The Denon AVR free app (iOS/Android) provides an alternative to the supplied remote control and includes a web-control page that can access a level of geeky settings and function detail unavailable otherwise. There’s two-way Bluetooth, for listening (main zone) via wireless headphones or speakers. And finally, two (but only two) Speaker Preset registers store combinations of speaker configurations, levels, distances, crossovers, and so on, whether derived manually or via Audyssey or Dirac.

This last raises the one salient—to me, anyway—absence on the AVR-A1H’s long features list: It lacks a global preset option, by which combinations of input, surround-mode and other modes, speaker settings, channel-level tweaks, and more can be stored for one-touch recall. Several competing brands—including, puzzlingly, sister-marque Marantz—include such a function, usually with four or more registers. Since I almost always favor slightly different setups for music vs. movies (and classical or jazz vs. pop or rock), streaming radio vs. hi-rez playback, and so forth, I rate these features highly. Why none such is found on the AVR-A1H is a mystery.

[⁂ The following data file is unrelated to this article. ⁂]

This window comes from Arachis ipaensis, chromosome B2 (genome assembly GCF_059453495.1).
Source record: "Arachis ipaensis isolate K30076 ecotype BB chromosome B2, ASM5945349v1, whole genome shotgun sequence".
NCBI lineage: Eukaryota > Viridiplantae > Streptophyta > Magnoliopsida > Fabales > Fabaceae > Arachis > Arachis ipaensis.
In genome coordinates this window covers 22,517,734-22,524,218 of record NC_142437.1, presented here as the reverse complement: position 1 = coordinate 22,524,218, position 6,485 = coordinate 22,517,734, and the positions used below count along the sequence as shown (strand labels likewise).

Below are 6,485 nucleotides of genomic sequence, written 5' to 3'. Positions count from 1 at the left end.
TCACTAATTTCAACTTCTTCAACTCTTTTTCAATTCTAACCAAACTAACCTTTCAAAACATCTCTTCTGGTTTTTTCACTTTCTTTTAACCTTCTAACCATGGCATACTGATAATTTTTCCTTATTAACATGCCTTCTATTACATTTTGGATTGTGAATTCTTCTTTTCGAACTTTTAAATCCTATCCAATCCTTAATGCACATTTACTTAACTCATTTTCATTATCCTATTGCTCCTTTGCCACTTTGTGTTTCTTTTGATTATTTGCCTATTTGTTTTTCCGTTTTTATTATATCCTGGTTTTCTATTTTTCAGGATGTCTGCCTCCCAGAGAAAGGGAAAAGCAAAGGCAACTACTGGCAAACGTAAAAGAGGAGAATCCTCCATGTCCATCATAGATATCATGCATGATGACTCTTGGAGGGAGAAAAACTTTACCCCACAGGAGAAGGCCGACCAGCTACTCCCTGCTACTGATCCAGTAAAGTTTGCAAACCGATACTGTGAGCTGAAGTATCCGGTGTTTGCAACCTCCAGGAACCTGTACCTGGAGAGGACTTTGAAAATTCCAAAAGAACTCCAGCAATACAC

But that’s about the only gap I could identify in the AVR-A1H’s dossier. In every other regard that matters, this is a flagship AV receiver that delivers the flag—and the firepower—to satisfy any would-be AV admiral. Sure, it’s expensive. But short of dropping 20 grand on a Storm Audio ISR Fusion 20 (or one of its rebranded equivalents), I’m not sure you can buy more, or better, in a one-box AVR.

Power Output: 150 watts per channel (20 Hz-20 kHz, 0.05% THD, 8 ohms
Dimensions (WxHxD, Inches): 17.1 x 7.7 x 18.3 in.
Weight (Pounds): 70.6
Audio Inputs: 7x HDMI (1 eARC), 2 coax, 2 optical digital, 1 USB (front panel media only), 1 charge-only; 4 analog stereo line, 1 XLR balanced, 1 MM phono.
Audio Outputs: 17x speaker (15 active simultaneously: up to 4 assignable to zones); 17.4-channel preamp outputs (assignable Height-2/Zone-3, 2), 4 discrete subwoofer outputs on balanced XLR and RCA, 2 stereo zone line-outs
Video inputs: 7x HDMI
Video Outputs: 3x HDMI (1 eARC, 1 zone)
Wireless: Bluetooth (RX/TX) 4.2 A2DP/AVRCP/aptXHD; Wi-Fi Chromecast, Airplay2
Additional: FM 75Ω "F" antenna; AM-antenna push-terminals; Ethernet (network, control, streaming); RS-232 (control); 2x 12v-trigger; remote in; 2x Bluetooth/Wi-Fi antenna

trynberg's picture